The Unconventional Wedding
When I think of weddings, dresses, family, flowers, food, and venues comes to my mind. At some point or another, I am guessing most of us have been part of a wedding or, at the very least, attended one. We have seen the extravagance of them and partaken in the festivities, but have you ever been part of a wedding that took place over the Zoom platform? Yes, it's a thing. This past week, my oldest of three became a new bride, and it was all done over the internet: the unconventional wedding.
It was a relatively short ceremony. I think it lasted no more than a couple of minutes, and I thought that was easy at the end of it. No dresses, no formality, no extra finances, no people arranging, etc., to make decisions over. My oldest shared with me previously that they were planning a trip in lieu, and I thought to myself, how brilliant is this idea? They can save their money for what matters. Her decision to go this route reminded me to ask myself if a wedding is for the bride and groom or the family and people attending. Have you ever thought about it like that? I have…..
I would be lying if I didn't say that I also wondered if she would miss later not having a traditional wedding. That was a fleeting thought, I must admit, though. I am not one to concern myself with the ideas others have for me or my family. We sort of beat to our drums. If anything, this brought me an awareness that we don't always have to follow the traditional path that society places upon us, and comparing ourselves to others is of no help to us. We have the right to choose the best approach for ourselves.
I have talked about this many times on the Starter Girlz podcast: how we go to school to get an education and choose a career path because we think this is the direction we should go. Now, hear me out. I am not at all suggesting we don't get an education. Education is power. We need it. However, we often rely on others' feedback to influence us because we don't know the direction we want to go. We later realize we have no desire to pursue the path we chose. Hence, you see people later in life make career switches. They recognize no matter how diligent they are at overcoming obstacles, they can't get ahead. They feel unfulfilled. Sometimes, through personal development, they will realize they are not using their talents properly, or their priorities change. But sometimes. they don't enjoy what they are doing, and they probably never have enjoyed it.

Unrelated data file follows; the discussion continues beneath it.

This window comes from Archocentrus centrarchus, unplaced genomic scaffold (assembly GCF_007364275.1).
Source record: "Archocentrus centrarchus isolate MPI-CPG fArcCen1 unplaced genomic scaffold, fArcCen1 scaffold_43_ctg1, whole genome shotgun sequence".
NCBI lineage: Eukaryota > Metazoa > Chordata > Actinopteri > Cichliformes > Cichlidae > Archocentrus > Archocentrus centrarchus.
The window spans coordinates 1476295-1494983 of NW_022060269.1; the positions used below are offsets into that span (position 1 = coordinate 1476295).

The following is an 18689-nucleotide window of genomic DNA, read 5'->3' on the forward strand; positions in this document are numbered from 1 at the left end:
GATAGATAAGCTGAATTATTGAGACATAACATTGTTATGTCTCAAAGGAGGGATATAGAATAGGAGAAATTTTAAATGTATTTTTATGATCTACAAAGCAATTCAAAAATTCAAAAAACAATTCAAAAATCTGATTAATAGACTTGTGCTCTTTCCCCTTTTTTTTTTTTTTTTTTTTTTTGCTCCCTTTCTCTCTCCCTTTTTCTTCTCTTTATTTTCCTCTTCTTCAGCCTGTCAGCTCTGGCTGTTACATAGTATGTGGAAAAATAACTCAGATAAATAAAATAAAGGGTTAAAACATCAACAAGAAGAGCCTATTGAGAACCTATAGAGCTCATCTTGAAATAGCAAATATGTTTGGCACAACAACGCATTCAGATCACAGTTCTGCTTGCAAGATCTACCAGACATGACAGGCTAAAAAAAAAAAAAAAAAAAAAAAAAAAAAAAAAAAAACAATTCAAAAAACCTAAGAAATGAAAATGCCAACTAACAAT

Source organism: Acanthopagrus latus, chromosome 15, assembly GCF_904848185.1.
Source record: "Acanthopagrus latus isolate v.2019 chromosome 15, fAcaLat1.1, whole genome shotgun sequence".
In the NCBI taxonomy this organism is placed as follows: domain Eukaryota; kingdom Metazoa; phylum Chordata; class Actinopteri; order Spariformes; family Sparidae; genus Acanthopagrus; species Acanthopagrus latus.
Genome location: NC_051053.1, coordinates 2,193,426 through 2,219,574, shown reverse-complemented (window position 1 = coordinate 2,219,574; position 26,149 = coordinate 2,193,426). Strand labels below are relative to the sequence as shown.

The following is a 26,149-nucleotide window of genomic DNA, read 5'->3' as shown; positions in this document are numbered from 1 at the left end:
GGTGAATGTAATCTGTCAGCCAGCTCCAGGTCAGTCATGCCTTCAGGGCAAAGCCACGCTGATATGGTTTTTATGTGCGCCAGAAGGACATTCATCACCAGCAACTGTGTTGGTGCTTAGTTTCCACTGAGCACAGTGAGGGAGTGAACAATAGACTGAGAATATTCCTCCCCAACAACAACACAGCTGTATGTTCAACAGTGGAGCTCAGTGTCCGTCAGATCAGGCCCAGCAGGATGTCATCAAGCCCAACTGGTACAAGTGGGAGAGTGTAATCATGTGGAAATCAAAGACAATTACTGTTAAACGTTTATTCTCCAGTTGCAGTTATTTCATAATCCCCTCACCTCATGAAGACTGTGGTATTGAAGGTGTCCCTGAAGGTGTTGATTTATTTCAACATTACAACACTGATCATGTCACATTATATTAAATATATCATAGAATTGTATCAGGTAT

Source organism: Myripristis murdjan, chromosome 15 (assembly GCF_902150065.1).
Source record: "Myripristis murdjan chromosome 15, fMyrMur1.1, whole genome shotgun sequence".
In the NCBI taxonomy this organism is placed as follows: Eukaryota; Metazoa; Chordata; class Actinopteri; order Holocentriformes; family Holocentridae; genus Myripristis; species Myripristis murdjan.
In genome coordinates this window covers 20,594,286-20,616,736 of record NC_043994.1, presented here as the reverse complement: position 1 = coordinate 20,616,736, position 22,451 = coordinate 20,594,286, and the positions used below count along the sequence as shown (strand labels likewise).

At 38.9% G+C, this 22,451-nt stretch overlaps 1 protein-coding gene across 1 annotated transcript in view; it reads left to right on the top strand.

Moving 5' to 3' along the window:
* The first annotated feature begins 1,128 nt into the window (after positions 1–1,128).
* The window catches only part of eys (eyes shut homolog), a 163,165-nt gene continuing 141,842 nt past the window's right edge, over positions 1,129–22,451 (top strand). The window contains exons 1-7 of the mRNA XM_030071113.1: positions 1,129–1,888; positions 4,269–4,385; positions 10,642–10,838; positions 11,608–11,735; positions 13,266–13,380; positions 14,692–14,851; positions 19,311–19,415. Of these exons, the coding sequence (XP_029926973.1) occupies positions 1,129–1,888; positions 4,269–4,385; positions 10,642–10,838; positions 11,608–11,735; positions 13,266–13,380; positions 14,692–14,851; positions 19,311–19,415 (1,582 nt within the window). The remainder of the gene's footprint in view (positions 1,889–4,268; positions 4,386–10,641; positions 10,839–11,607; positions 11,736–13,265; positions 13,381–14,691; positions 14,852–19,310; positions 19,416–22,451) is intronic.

Why do we need to make decisions that don't always support us? Is it out of societal expectations? Our parents? Do we feel compelled to follow societal norms? I don't know. I think it's different for everyone, and that is what we must figure out in life. We often play the comparison game when deciding on issues rather than considering what is important to us and how that affects those immediately around us. We work from emotion rather than logic. If I do this, what will so and so think? Am I going to measure up and follow along with what everyone else is doing?
I think it takes a certain amount of confidence to stand firm in your beliefs, ideas, and, foremost, the direction you choose to take for your life or any decision for that matter. No set date determines when you become more knowledgeable or better at picking and choosing the direction you go on an issue. Still, when we continually work on our well-being, we become more grounded and comfortable with our decisions. We take accountability for our choices, knowing that whatever the outcome occurs, we own it. That gives us power rather than weakens us.
When we stop comparing ourselves to others, we are free to make mistakes. We are open to trying something new. We can learn what works and what doesn't work. We make room for people to come into our lives that can teach us valuable lessons. We can create a sense of peace in our lives and impact others when we choose things that support us. Why? Because when we are at peace, we show up differently.
As a parent, I want to think that I have played some role in helping my children form their values and have also given them the space to do what they feel is best for them. Conventional wedding or unconventional wedding, I honestly don't care which route any of my children go. I support them regardless. More importantly, I think having the grounds to do what is right for them is more important than my desire to control them by what I think they should be doing. We all must decide what is suitable for us, and when we eradicate the worry of judgment from others, we can learn to live our best lives and choose what works best for us.
Cheers to my daughter Cara and her new groom, Tom. I am proud of them both and hope they have a beautiful life together. They are a reminder that it's okay to do things that are a bit different. #beyoudoyou